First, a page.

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The Bookworm Gambler’s Digest: Grandissimo

David G. Schwartz Grandissimo cover

Grandissimo: The First Emperor of Las Vegas is a force to be reckoned with: it has everything a book need to be compelling and exciting.

David G. Schwartz has really outdone himself with this one. He has opened our eyes up to the vast gambling empire that Jay Sarno built from the ground up, long before internet casinos. From the moment you pick up this book, you’ll appreciate just how colossal an accomplishment it is. It becomes completely clear from this book: without Jay Sarno, there wouldn’t be a modern Las Vegas. Or at the very least, it wouldn’t be this awesome and popular.


• Grandissimo was never built
• Mob dealings
• Sarno’s vision made Vegas

Straight away, the title has a clever little twist: Grandissimo is the third ultra large gambling establishment that Sarno wanted to build, but he never managed to get the funding for it. At first, Sarno got the money he needed to build Caesars Palace and Circus Circus from his friend Jimmy Hoffa, but when Jimmy got out, Sarno was left with great plans for a third resort, but no financial means to build it. His great dreams of luxury hotel rooms and US poker rooms had to wait.

Successful men wouldn’t be so successful without some shady deals, would they?

Las Vegas Casino

Circus Circus is still on the Strip for some old fashioned entertainment (Wikipedia)

Schwartz doesn’t leave stones unturned: he describes the way Sarno stepped into the world of questionable dealings, like the skimming at Circus Circus. He also talks about the never-ending federal inspections to uncover what exactly Sarno was doing. But guys, he only wanted another mega casino resort and pay of his loans. Poor Sarno. At one point, Schwartz even mentions a little something something about alleged mob connections that Sarno had. Tension, level: 100. Schwartz, however, remains fair: he acknowledges the fact that without Sarno’s creative mind and stance, Las Vegas would not be as modern as it is now.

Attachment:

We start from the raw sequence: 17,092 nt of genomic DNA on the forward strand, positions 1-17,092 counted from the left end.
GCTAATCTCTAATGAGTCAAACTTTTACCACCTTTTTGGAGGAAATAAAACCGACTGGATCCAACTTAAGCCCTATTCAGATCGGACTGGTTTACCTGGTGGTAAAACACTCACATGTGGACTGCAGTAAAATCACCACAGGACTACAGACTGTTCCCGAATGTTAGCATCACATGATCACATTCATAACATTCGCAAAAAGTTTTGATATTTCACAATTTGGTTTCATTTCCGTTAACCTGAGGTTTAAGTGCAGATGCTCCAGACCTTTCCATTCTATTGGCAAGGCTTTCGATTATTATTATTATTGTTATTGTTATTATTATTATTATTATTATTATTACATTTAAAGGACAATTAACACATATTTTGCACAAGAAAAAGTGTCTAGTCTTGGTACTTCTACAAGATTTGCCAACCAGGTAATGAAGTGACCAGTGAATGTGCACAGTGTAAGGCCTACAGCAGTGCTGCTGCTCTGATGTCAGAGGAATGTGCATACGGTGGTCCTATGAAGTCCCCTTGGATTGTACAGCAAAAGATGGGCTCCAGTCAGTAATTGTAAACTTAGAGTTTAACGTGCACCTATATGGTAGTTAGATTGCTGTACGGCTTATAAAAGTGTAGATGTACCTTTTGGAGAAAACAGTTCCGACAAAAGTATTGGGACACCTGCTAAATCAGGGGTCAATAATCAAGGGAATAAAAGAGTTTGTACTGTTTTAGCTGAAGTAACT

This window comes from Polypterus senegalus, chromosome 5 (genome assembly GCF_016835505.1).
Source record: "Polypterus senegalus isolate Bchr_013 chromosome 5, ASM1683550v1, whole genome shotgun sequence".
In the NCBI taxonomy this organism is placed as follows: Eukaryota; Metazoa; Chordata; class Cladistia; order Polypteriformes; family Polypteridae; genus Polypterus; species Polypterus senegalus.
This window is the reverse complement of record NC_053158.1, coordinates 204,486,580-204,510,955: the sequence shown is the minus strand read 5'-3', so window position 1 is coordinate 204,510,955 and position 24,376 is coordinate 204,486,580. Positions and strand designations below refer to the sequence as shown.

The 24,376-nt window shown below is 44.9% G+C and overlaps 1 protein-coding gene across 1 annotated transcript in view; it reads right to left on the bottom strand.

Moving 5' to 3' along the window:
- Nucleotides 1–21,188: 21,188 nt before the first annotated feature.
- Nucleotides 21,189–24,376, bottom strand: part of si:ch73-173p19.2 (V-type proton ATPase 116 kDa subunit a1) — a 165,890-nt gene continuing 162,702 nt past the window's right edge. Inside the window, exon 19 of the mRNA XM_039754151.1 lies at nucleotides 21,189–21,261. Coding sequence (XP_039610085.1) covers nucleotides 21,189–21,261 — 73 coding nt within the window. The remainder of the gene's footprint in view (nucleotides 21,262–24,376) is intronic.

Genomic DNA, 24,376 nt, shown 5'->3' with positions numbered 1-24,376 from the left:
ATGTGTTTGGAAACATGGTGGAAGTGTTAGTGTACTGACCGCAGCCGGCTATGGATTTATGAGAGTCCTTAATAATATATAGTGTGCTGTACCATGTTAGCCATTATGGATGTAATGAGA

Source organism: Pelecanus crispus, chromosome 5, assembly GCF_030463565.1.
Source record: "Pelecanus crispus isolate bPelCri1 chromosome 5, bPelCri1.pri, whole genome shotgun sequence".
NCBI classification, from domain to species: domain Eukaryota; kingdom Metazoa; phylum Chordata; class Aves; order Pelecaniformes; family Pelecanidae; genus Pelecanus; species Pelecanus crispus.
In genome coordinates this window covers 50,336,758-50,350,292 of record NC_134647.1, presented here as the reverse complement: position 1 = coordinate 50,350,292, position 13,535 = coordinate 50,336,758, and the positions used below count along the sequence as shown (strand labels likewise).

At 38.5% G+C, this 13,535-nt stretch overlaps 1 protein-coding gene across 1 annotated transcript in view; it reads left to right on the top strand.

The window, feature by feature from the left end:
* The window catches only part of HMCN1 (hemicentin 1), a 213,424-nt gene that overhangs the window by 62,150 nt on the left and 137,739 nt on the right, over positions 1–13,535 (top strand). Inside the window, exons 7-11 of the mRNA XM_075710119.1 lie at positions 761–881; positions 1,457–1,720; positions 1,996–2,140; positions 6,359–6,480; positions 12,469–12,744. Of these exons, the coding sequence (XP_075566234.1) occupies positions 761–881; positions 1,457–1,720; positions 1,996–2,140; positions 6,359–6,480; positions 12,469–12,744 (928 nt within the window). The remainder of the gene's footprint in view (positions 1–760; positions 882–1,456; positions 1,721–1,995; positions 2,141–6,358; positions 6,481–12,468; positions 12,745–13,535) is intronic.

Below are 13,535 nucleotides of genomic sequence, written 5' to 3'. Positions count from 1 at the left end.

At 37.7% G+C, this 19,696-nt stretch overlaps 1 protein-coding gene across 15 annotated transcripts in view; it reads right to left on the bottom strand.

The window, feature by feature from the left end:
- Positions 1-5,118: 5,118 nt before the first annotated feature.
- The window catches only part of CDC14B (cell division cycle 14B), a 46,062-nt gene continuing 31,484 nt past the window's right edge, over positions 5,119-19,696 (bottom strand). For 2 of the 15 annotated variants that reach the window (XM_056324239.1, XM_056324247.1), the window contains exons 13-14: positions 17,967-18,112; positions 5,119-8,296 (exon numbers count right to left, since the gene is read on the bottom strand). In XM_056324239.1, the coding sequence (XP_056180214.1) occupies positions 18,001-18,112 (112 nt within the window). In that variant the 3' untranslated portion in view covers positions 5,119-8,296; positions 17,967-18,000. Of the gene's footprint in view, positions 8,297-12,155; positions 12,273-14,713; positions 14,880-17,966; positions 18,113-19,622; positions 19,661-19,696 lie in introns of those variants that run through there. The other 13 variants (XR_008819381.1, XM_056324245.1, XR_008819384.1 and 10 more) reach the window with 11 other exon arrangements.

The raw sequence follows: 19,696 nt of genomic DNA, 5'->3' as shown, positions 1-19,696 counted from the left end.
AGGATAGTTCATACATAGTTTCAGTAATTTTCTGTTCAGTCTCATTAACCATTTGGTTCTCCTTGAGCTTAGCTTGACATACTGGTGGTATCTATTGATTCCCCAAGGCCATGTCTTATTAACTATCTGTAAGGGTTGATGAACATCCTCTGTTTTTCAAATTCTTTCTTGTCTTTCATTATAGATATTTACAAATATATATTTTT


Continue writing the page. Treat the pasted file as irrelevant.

If Sarno somehow did manage to pile up the money for Grandissimo, he would’ve been the first man in Vegas to build a mega resort (not Steve Wynn with The Mirage.) Vegas towards the end of the 1960s was really a turmoil of mobsters and the fight for property in the up and coming city. Everyone knew that it was a town full of potential and anyone who managed to pull off something great there would get insanely, dirty rich. Gambling was not as widespread; there were no mobile casinos, so everyone tried their best to make it – as soon as possible. It was the era of make it or break it.

Schwartz captures the essence of Sarno’s time

Jay Sarno Las Vegas CP Baccanal Room

Sarno with Ceasar’s Palace staff in 1967 (LV News Bureau)

Schwartz understands perfectly the importance of Sarno in the development of Vegas to what it is today. Thanks to him, we learn that without Sarno, Las Vegas wouldn’t be the colourful, diverse and lively city it is now. Sarno’s hotels set the perfect precedent for all that is wonderful about the Mecca of gambling, and for that, every gambler should be thankful. What’s great about David G. Schwartz is not only his style of writing, but his vast knowledge in about what he is writing about.

Reading his book, you can feel that he has done his homework extensively. He leaves no room for mistakes and no room to feel bad for any of the characters; he’s reports objectively and it truly is refreshing. He shows us exactly how Sarno rose to the pinnacle of Las Vegas, and how fast he dropped from glory when things went sideways. Whatever the facts may be, we have the sense that through Schwartz’s objectivity, there is a bit of sympathy for Sarno: after all, it couldn’t have been easy to build up an empire in times in which mobile casino gambling
didn’t even exist to begin with.

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